The Revolution Will Not Be Televised
"Make money your God and it will plague you like the devil." Henry Fielding.
By now you have all heard the ludicrous suggestion of the Premier League to consider staging domestic fixtures abroad once a season (spot the oxymoron there). Others have already touched upon the obvious folly it invites to the integrity of the competition. It is safe to garner the immense sense of dissatisfaction this has provoked from the majority of supporters, both UK based and from foreign shores. What I want to get across in this meditation on this proposal (which is as much a way of getting to grips with the whole thing myself as it is a call to arms), is just how dangerous this suggestion is. Not to us, the supporters. My personal slant is that if the Premier League wishes to sanction this move, they do so without me. This will not affect my person in the slightest; I will not be traipsing across the continent to watch Arsenal play Derby County. Simply, I will not be watching or following Arsenal or any Premiership club at all, whether on my doorstep or for any "Thriller in Manilla." If Scudamore and his chums want to exclude me and my ilk from a product that I and others like me have been instrumental in building, then they can do as they will. My angle here is also not sympathetic of pampered, tired, over travelled footballers playing too many games. The threat here rests not on you, or I, or the Ronaldos, Fabregas` and Danny Mills` of this world, it rests squarely on Scudamore and his merry band of fat cats.
"A wise man should have money in his head, but not in his heart." Jonathan Swift.
When I heard the first murmurings of this proposal in the wake of the NFL match at Wembley, I dismissed it fairly swiftly. Another harebrained scheme, much like last year`s penalty shoot out for league fixtures suggestion, a fart in a boardroom somewhere destined to fizzle out and die as quickly as its foul stench was propelled into collective conscience. But the fact that all Premiership chairmen have unanimously agreed to explore the suggestion sets serious alarm bells ringing. I have long since discarded any notions of romance in the running of the national game; we all know money is at the heart of every decision. From the puerile and laughable mess that is international football, to inflated ticket prices. But while the game is certainly not run by the people, Scudamore and his merry band of solicitous pigs need to take their snouts out of the trough long enough to realise the game is still run for the people. Whether they wish to believe it or not, without us the game is nothing, which means no Lexus for Scudamore, Hill-Wood will be forced to smoke Hamlets, no more golden dildos for Sullivan and Gold. The Premier League has been buying my happiness for years, but, and I make no litigious promises of larceny, if they keep pushing, I will simply steal it back and reinvest it elsewhere. I`ve a feeling this particular Robin Hood will be joined by bands of thousands of merry men.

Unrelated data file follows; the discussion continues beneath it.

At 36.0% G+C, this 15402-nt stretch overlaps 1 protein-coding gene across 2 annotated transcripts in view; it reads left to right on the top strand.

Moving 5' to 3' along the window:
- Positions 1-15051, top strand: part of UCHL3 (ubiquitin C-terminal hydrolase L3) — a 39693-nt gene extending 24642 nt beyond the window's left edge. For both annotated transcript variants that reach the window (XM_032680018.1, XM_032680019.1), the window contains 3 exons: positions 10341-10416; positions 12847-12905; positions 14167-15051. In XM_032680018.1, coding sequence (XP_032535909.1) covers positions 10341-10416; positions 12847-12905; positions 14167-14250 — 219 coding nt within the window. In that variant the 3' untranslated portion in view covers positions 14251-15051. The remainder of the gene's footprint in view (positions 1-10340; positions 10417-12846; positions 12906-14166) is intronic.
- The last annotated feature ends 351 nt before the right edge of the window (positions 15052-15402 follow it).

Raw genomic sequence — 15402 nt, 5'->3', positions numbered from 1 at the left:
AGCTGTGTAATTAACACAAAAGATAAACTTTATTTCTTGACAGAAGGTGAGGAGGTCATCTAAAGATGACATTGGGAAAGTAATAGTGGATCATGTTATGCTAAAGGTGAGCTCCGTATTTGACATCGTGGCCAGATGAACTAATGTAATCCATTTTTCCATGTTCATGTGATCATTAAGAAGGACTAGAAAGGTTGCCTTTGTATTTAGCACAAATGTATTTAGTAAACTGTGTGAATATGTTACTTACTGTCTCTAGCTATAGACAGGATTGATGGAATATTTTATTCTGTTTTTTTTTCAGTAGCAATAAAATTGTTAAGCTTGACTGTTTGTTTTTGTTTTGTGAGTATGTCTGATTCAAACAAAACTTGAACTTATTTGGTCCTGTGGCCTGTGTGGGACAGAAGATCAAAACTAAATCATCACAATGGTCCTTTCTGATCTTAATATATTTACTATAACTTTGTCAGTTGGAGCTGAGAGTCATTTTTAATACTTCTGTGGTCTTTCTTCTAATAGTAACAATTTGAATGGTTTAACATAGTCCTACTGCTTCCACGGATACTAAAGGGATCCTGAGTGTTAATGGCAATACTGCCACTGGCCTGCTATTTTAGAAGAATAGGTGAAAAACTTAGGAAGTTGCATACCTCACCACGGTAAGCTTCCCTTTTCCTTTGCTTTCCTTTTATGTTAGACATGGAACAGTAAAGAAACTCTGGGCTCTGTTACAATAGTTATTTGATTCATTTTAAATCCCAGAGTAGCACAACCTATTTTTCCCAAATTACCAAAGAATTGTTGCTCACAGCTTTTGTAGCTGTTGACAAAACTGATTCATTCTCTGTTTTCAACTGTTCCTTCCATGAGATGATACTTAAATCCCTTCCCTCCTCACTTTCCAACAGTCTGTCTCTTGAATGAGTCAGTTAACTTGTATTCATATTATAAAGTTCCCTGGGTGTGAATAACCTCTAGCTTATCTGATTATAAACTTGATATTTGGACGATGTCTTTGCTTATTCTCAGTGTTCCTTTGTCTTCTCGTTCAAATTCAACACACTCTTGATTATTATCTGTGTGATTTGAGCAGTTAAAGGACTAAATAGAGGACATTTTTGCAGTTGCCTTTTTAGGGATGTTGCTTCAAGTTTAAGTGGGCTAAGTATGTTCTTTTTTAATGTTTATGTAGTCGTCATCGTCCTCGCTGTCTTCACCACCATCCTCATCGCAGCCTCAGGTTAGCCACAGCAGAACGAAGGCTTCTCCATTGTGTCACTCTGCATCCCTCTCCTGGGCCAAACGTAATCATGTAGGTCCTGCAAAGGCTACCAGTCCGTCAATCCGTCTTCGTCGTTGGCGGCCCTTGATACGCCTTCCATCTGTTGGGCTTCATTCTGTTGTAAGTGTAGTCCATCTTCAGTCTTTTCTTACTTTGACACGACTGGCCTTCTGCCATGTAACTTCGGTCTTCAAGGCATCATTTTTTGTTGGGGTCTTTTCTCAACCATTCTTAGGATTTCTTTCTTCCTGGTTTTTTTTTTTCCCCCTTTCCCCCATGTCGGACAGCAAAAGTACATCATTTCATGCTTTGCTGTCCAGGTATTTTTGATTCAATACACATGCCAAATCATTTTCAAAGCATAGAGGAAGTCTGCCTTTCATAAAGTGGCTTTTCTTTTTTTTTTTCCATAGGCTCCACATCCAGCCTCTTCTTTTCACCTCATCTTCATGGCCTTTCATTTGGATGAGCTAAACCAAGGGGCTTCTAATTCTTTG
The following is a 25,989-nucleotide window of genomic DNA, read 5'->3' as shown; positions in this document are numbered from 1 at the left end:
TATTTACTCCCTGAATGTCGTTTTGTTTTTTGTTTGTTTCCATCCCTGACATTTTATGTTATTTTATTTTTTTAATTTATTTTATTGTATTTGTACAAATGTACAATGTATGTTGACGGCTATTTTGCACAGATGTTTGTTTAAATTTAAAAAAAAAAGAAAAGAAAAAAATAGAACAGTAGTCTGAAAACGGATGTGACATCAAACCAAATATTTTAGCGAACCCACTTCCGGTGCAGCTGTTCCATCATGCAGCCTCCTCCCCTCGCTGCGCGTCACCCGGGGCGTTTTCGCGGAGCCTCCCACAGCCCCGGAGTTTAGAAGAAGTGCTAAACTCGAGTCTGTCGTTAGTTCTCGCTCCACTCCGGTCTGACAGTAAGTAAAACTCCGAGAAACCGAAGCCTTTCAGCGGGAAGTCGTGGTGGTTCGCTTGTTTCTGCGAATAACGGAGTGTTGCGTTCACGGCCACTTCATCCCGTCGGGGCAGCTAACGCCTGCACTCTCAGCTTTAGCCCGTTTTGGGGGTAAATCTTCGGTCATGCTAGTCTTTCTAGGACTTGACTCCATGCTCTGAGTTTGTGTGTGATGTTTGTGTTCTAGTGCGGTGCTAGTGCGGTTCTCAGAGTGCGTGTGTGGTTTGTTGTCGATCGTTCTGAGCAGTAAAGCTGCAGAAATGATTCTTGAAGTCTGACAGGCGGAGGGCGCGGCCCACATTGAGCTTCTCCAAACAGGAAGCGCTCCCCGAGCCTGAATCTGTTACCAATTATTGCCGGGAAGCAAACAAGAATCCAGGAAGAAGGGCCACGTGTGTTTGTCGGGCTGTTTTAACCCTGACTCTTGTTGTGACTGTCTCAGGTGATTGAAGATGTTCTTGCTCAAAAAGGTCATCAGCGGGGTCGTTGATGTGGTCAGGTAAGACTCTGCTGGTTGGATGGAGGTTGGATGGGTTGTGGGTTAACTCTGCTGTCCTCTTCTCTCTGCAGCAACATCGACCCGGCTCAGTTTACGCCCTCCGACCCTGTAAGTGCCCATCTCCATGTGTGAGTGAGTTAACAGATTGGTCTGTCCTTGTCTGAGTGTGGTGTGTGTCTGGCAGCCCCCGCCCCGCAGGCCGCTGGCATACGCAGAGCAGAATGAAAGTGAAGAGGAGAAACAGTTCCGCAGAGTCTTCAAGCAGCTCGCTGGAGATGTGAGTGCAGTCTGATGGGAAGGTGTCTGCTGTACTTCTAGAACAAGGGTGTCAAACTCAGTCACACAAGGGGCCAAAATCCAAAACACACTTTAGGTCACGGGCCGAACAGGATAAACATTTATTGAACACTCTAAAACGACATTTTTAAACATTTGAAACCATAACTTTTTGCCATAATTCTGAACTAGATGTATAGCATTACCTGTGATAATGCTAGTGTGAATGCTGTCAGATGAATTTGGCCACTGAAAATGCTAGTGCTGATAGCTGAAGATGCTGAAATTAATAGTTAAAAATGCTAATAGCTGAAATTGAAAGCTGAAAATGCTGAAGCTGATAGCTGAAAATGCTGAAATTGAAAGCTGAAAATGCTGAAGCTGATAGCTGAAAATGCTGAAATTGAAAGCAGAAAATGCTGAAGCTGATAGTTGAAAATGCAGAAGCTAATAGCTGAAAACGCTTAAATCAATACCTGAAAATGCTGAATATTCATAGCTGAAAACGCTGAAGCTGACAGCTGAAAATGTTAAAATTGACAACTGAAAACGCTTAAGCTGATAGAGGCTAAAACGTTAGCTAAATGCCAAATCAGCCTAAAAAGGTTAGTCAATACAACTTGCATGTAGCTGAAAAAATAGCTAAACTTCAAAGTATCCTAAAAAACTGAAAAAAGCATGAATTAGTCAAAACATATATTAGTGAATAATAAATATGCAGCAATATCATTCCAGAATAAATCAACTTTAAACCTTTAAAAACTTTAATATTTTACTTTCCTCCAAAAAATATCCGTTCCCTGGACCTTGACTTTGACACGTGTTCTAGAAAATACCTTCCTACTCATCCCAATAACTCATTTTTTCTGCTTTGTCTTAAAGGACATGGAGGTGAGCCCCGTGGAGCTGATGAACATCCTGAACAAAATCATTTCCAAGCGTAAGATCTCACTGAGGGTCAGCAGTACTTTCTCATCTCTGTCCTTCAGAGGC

"Endless money forms the sinews of war." Cicero.
This morning, I had an e mail from a Millwall supporting friend of mine who, in reaction to the proposal, said, "You know, sometimes I`m really glad I support a crap team." Overseas interest in the Premiership has seen it flourish commercially, and the benefits have been there for all to see. Whilst jilted kick off times and prohibitive prices have soured the milk, we still have a product that works. Disenfranchised splinterings have emerged, but largely there have been enough fans like myself, who have gritted our teeth and coughed up the readies. I feel a move as dramatic as the one proposed, the Premier League will have a mass mutiny to deal with, similar to the one that Serie A still reels from. For the domestic supporters are your lifeblood. The people who buy the tickets, the programmes, the burgers, who cart their kiddies off to the club shop and buy the new club endorsed teabags. If you alienate these people, you have a serious problem on your hands. Already we are seeing decent sides such as Blackburn Rovers playing in front of decimated crowds. The Premier League is inviting a revolution, not a revolution of anger or bloodshed; there will be no riot shields in reaction to voodoo economics. The people simply will wilt away. Is it not safe to assume, Mr. Scudamore, that if you continue to dump on your own doorstep, people won`t want to come around for tea anymore?
"Numbers is hard to feel and they never have feelings/ but you push too hard, even numbers got limits/ Why did one straw break the camel's back? Here's the secret: the million other straws underneath it - it's all mathematics." Mos Def.
What this proposal will invite is a dystopian scene for the Premier League`s future, something allegorically similar to a scene from Mad Max. We are beginning to edge ever closer to the Thunderdome, to the precipice of extinction. Because when you lose the base of your product, the fans that turn up week in, week out, there is an inevitable domino effect. Clubs lose revenue, which in turn means they cannot attract the best players, which means the overseas interest they seek to cultivate disappears. That means lucrative television deals become less lucrative, the peasants have revolted and long left you. Mr. Scudamore, what does this leave you with? Low quality football games, watched in empty stadiums. Which satellite station or commercial enterprise will salivate for a piece of that pie?
"We will claim nothing, we will ask for nothing, we will take, we will occupy." Situationist graffiti seen in 1960s Paris.
Mr. Scudamore, Premier League chairmen. A revolution is at your doorstep. Invite it at your peril. Because this is a revolution that will not be telelvised.LD.
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